Ever since former President George W. Bush put forth a goal for every American to have an electronic health record by 2013, hospitals and health systems across the country have spent millions of dollars purchasing a variety of EHR applications.
What's Happened Until Now
Although the inpatient EHR journey is nowhere near completion, the relaxation of the Stark laws in 2006 has fueled investment in IT, as hospitals began offering subsidized EHRs to community physicians. Almost every hospital seemed to be moving full steam ahead to achieve its digital ambition until the economic downturn of 2008 forced most hospitals to cut back on all capital expenditures and, in many cases, delay previously approved health IT implementations.
In the midst, President Obama signed into law the American Recovery and Reinvestment Act, allocating more than $19 billion to accelerate the adoption of EHR technologies and facilitating nationwide health information exchanges to improve the quality and coordination of care among health care providers, thereby reducing medical errors and duplicative care. Most of the funds -- approximately $17 billion -- will be made available to hospitals and physicians as Medicare and Medicaid incentives for meaningful use of health IT. The remainder of the funding, approximately $2 billion, will be available through competitive grants and loans to support the development of health IT standards, build the infrastructure for health information exchanges, as well as to enhance patient privacy and information security guidelines
Present Realities vs. Future Goods
Needless to say, the president's stimulus bill has outlined ambitious goals for health IT. With a short window -- commencing in 2011 -- to demonstrate meaningful use to collect the Medicare and Medicaid incentives, hospitals will have to speed up EHR implementation across the next two years. Unfortunately, the current economic crisis has hit hospitals hard. Faced with declining margins, hospitals don't have the cash they need now to purchase and implement the necessary health IT technologies that will allow them to collect the incentive payments later. Worse yet, incentive payouts to hospitals pale in comparison with the total cost of implementing the entire suite of EHR technologies, and savings resulting from these investments -- such as reduction in duplicative tests, improved care quality, etc. -- will be realized by the payers, not the hospitals themselves.
Despite the misaligned timing and unfavorable equation between investors (hospitals) and beneficiaries (payers), hospitals and health systems are focused on meeting the mandates laid out in the stimulus bill. Faced with razor-thin margins and limited access to capital, hospitals are prioritizing IT investments over all other capital requirements during this financial downturn. That said, with a slow economic recovery ahead, operating margins may be inadequate to fund the necessary IT investments and hospitals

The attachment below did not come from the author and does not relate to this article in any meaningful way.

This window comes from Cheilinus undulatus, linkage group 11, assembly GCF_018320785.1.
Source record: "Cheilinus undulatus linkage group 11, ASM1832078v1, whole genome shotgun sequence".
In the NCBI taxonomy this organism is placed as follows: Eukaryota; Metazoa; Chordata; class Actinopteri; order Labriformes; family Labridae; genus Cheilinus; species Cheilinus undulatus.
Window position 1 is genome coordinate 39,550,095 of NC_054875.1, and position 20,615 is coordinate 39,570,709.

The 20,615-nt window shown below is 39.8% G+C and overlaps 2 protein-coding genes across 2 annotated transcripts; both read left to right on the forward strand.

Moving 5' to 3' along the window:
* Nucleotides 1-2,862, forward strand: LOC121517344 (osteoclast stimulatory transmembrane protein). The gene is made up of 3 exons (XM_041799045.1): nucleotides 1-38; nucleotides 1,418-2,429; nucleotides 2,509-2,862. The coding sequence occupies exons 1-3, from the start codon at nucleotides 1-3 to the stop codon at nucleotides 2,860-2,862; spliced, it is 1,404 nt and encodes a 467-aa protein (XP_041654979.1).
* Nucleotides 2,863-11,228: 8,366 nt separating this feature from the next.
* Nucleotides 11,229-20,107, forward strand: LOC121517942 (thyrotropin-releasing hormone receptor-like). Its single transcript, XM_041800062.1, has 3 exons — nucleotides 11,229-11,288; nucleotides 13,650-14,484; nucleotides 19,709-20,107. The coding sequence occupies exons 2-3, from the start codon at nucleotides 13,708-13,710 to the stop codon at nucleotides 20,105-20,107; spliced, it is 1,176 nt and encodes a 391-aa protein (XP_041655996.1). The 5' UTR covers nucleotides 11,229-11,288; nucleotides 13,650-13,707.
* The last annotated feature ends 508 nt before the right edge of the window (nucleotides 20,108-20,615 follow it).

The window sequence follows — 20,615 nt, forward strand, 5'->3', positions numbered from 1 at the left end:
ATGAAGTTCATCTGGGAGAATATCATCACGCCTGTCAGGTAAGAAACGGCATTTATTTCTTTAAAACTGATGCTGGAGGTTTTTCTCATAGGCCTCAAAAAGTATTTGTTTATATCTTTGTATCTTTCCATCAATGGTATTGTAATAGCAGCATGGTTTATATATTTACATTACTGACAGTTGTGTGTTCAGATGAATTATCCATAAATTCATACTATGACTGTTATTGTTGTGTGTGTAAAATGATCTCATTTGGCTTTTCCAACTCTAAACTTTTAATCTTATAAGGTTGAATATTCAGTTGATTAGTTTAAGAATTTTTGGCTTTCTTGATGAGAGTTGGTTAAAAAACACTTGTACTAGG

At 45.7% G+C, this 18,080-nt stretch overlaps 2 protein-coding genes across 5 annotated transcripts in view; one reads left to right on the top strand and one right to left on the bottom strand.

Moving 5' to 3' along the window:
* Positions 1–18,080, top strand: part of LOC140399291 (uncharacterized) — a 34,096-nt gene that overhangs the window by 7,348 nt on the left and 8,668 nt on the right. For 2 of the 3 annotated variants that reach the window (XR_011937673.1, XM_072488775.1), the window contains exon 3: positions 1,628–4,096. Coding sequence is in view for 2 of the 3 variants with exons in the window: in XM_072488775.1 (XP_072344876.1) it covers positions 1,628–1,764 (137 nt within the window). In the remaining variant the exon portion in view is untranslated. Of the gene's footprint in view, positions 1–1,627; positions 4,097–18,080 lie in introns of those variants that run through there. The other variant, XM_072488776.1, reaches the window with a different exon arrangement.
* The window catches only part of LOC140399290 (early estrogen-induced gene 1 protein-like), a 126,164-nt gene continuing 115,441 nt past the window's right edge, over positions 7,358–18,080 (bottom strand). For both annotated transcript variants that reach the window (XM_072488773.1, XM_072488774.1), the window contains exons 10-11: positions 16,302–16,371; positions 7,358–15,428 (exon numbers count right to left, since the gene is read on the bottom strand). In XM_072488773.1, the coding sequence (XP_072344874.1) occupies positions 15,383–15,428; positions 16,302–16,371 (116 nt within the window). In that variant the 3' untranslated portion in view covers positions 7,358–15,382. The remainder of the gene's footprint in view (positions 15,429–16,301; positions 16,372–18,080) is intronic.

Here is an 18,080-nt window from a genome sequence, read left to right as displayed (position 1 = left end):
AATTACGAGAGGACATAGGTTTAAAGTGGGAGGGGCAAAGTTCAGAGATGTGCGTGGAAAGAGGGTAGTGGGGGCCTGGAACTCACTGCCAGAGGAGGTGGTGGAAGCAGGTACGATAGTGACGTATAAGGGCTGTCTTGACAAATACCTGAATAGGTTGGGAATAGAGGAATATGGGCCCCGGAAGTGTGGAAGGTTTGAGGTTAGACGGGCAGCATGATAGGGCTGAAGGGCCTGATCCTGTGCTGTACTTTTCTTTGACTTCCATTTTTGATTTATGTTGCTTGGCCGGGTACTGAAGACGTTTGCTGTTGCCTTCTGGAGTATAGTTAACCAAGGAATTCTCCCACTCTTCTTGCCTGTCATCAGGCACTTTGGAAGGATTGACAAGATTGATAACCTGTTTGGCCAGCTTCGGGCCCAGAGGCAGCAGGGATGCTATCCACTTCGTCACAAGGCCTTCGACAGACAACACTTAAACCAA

Unlike clinical technologies that often are leased to avoid purchasing new equipment that soon becomes obsolete, IT has never been a good candidate for leasing. Most hospitals extend the life of their information systems beyond depreciation, making leasing a less economically favorable option. Similarly, bonds are reserved for large construction projects and are not available for financing health IT. Absent viable alternatives for financing IT investments, hospitals may have to rely on their states to secure grants from the Office of the National Coordinator for Health IT and subsequently offer them as low-interest loans to health care providers.
Recognizing this capital crunch, a couple of health IT vendors have announced available financing to assist hospitals with EHR implementations.
In April 2009, IBM's Global Financing Division announced $2 billion available in the form of bridge loans for financing high-infrastructure technology projects, including health IT, broadband networks for rural communities and smart electric grids. These funds will be made available in the form of low-interest loans with deferred payment options, allowing institutions to align their payment schedules throughout the course of the project's anticipated benefits. That said, this financing is available only to entities considering technology projects that have a majority portion of IBM hardware, software and technology services components. Financing also can be applied to non-IBM technology as part of a larger IBM solution.
In contrast, GE's commitment of $2 billion is targeted purely at health care -- with most of the funds available for health IT purchases and rural health projects. GE's health IT loans available for hospitals and physicians will carry no interest until the institution begins collecting the Medicare and Medicaid incentives for demonstrating meaningful use. While the definition and certification criteria associated with meaningful use still remain elusive, GE guarantees that its EHRs will meet the government's requirements, regardless of the final details. Similar to IBM's financing contingencies, GE's loans are available only to hospitals and physicians purchasing GE's EHR solutions.
Only time will tell whether such an offering is attractive enough to generate interest from hospitals and physicians; it remains to be seen if this arrangement can truly be a win-win for both health care providers and their vendors alike or whether it will be a failed attempt by the vendor community to expand their clientele and guarantee themselves some of the forthcoming incentive payments.